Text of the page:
“Carriers of the legalistic virus in Galatia and elsewhere were not faulted for having a positive view of the law, but for failing to recognize that its purpose was to lead God’s people to Christ. By seeking to attain the everlasting promise of life through the temporal and conditional covenant of law, Paul’s opponents were actually excommunicating themselves from the true Israel. Not only their explicit sins but their confidence in their own obedience revealed that they were “cut off” from the only one in whom they could be found acceptable. For them, at least, Sinai could only be the emblem of the condemnation that awaits them, since to be “under the law” is (for those who violate it) equivalent to being cursed (Gal. 3:10).

While the principles of law and promise agree on a number of points, they reflect intrinsically different types of covenants. Personal obedience to commands is a radically different basis for an inheritance than faith in a promise. While the Scriptures uphold the moral law as the abiding way of life for God’s redeemed people, it can never be a way to life. Every covenant has two parties, and we assume the responsibilities of faithful partners, but the basis of acceptance with God is the covenant-keeping of another, the Servant of the Lord; and because of his faithfulness, we now inherit all the promises through faith alone, as children of Sarah and citizens of the heavenly Jerusalem.

The new Covenant announced by the prophets long ago included both justification and rebirth, imputed and imparted righteousness, forgiveness of sins and a new heart that thirsts for God and his glory. Yet (…) the second side of the coin (a new heart) is the result of the first (justification and forgiveness of sins). As Paul warns, we do not receive justification and forgiveness by grace alone, through faith alone, because of Christ alone, and then go on to sanctification as a matter of personal achievement (Gal. 3:1-4). In the New covenant, all of the blessings have Christ and his obedience as the only ground qualifying us as heirs. Not some of the blessings, but all of them, are comprehended “in Christ.” That spells the end of both legalism and antinomianism: none of the blessings are the result of our own achievement, and at the same time, those who inherit the blessing of justification are equally beneficiaries of regeneration and sanctification. While our status before God (justification) is distinguished from our inward renewal (rebirth and sanctification), our status cannot be separated from our inward renewal even for a moment. Thus, because of God’s sworn oath by himself, the justified sinner will also be one who perseveres against doubt, temptation, the world, the flesh, and the devil, one day inheriting by that same royal grant rest from all warfare.”  (p. 75-76)

That God has promised and he will not change, indeed has kept his word unto his own hurt — the sacrifice of his only begotten Son.  This is a breath-taking, mind-blowing, heart-rending and life-altering doctrine.  God has done everything! He has justified us and regenerated us so that we can know that we are justified. And what are we to do? Believe. And what do we get? Eternal life? How do we know? God has promised.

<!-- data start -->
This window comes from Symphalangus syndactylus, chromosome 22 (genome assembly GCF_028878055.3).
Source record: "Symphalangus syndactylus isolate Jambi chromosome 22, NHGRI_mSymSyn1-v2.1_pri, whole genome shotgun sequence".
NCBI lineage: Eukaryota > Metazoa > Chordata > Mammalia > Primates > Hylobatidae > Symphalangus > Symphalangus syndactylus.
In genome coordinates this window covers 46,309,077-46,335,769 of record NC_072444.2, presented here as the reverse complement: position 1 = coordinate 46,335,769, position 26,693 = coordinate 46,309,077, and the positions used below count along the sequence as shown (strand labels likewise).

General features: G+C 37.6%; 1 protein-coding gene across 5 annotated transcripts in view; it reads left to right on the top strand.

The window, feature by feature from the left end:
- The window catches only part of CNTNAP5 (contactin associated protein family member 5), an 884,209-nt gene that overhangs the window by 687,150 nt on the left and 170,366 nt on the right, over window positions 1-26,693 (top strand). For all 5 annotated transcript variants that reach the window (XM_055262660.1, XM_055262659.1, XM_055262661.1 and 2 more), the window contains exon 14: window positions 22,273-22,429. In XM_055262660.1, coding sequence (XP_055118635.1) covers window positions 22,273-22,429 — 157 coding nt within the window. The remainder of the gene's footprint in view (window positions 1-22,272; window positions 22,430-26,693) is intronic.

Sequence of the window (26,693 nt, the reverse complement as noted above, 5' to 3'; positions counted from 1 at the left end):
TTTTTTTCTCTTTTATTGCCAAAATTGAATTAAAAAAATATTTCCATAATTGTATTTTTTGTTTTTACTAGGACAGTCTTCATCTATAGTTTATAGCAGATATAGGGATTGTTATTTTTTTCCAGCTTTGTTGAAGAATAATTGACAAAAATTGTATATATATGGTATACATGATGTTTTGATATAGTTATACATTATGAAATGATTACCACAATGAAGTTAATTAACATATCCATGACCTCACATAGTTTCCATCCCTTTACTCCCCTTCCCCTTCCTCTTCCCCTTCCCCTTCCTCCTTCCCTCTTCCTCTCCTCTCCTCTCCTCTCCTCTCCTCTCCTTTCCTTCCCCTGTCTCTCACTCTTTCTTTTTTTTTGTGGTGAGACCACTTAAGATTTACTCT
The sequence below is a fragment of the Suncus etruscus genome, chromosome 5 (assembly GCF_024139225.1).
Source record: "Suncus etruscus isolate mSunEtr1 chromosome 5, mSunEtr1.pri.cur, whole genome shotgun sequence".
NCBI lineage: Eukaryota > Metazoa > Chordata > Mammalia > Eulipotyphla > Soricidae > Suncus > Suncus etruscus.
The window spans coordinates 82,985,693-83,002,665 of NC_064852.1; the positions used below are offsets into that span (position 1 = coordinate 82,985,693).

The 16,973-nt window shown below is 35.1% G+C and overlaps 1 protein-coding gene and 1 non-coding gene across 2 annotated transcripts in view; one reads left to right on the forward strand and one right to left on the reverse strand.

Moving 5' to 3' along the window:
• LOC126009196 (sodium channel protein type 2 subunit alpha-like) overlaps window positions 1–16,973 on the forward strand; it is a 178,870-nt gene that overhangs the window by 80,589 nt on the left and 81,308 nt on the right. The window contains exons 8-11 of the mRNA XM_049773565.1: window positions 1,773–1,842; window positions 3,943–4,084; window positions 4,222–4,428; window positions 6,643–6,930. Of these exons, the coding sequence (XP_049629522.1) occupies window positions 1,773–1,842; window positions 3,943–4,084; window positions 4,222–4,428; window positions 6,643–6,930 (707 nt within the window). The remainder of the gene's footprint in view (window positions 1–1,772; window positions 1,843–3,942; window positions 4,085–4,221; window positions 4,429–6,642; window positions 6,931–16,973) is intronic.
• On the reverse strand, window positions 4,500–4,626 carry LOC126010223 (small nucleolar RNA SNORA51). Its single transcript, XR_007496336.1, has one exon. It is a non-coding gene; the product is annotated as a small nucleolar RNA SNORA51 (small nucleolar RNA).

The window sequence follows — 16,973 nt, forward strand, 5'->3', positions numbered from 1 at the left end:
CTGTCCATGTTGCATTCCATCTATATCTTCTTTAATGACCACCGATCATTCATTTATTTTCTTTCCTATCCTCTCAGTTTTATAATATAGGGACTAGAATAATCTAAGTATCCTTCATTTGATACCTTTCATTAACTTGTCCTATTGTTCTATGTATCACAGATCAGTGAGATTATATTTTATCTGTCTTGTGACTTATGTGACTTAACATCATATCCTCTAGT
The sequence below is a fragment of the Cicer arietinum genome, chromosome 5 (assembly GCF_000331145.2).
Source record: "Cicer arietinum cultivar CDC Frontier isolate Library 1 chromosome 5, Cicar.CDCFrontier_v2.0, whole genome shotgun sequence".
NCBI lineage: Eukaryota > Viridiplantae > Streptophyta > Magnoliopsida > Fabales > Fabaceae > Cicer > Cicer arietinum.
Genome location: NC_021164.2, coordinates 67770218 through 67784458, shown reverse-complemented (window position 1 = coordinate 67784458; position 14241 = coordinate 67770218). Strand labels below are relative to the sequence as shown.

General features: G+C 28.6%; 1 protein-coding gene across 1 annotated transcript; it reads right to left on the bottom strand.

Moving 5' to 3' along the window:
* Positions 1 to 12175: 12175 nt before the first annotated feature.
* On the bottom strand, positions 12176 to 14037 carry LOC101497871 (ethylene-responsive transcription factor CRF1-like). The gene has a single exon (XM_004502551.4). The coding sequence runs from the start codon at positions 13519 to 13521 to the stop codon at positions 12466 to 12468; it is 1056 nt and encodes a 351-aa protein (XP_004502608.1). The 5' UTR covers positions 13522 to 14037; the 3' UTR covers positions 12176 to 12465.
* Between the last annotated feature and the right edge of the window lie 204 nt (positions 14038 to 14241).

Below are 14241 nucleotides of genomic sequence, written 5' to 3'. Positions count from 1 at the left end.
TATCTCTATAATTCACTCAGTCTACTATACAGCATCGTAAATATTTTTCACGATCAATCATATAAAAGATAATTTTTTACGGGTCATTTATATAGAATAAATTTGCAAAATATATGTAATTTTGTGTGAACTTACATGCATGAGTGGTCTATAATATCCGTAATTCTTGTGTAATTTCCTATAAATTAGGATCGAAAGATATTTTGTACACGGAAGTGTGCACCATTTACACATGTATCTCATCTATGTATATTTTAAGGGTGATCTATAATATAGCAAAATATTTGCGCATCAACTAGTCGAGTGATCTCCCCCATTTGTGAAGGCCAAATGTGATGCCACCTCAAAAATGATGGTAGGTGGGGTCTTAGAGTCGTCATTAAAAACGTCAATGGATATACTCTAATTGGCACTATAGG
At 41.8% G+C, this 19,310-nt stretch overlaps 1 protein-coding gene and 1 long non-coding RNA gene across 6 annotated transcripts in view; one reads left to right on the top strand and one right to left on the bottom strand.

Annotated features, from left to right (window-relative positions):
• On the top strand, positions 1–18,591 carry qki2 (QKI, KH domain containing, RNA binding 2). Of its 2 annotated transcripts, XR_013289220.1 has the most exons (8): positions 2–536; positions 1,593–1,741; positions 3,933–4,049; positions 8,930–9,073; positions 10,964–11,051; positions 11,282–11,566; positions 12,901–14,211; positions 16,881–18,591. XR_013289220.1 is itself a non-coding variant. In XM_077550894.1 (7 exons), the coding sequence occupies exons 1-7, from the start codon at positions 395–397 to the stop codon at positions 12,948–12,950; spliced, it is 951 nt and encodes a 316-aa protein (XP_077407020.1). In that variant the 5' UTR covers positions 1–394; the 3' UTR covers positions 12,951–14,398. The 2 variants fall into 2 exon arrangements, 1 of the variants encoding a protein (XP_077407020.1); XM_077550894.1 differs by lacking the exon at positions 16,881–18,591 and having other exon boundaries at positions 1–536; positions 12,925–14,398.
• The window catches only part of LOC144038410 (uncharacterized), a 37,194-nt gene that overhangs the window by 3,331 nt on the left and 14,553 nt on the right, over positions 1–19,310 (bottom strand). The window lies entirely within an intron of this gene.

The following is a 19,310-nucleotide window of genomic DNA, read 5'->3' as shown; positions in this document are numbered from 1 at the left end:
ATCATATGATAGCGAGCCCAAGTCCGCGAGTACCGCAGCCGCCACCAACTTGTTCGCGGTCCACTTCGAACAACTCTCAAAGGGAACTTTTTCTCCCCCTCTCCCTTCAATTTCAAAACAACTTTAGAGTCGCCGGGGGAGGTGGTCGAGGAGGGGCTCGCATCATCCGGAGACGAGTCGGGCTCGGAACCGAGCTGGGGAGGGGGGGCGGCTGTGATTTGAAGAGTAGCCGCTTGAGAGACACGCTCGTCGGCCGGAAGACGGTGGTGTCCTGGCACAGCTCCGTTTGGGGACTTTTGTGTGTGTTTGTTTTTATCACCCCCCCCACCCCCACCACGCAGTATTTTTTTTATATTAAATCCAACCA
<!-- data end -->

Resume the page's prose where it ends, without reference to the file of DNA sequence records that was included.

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“One obvious effect of psalm-singing was that Reformed worshipers had the psalms well planted in their minds and hearts. If we should hide God’s Word in our hearts that we might not sin against him (Ps. 119:11), singing the Word is one of the best ways to do that. Early Reformed leaders did not so much argue that we may sing only psalms as they argued that the psalms are the best songs to sing because they are divinely inspired.

The principle argument used to promote hymn-singing from the eighteenth century on has been that hymns are more clearly centered on Christ than are the psalms. This argument was known before the eighteenth century, but was not very persuasive among early Reformed people. Calvin and Luther believed that the psalms were filled with Christ. They also believed that if our prayers and sermons and sacraments are filled with Christ, then we will see Christ in the Psalter. But as the Lord’s supper became infrequent and the sermons were too often moralistic, a great push developed to use hymns that preached the gospel. This impulse was strengthened by the increasingly revivalist spirit of much of American religion since the eighteenth century.”

Dr. W. Robert Godfrey, President of Westminster Seminary California
Taken from ‘An Unexpected Journey’ pg. 141

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“First, we must see public worship as essentially the meeting of God with his covenant people.  Worship is not primarily evangelism, teaching, or entertainment. It is not primarily a time of human fellowship. It is a time for the congregation as a community to meet with God.

Second, that meeting with God involves a conversation in which God speaks and his people respond. The speaking of God has the priority. Thus, listening becomes one of the critical skills needed by a worshiper. God speaks in the reading of the Bible, in the sermon, and in the sacraments. (Salutation and benediction can be seen as further ministries of the Word.)  As Reformed people, we refer to the sermon and the sacraments as means of grace. They are the means that God uses to help his faithful people grow in grace.

The sermon as an explanation and an application of the Scriptures is God speaking to the congregation.”

Dr. W. Robert Godfrey, President of Westminster Seminary California
Taken from ‘An Unexpected Journey’ pg. 137-138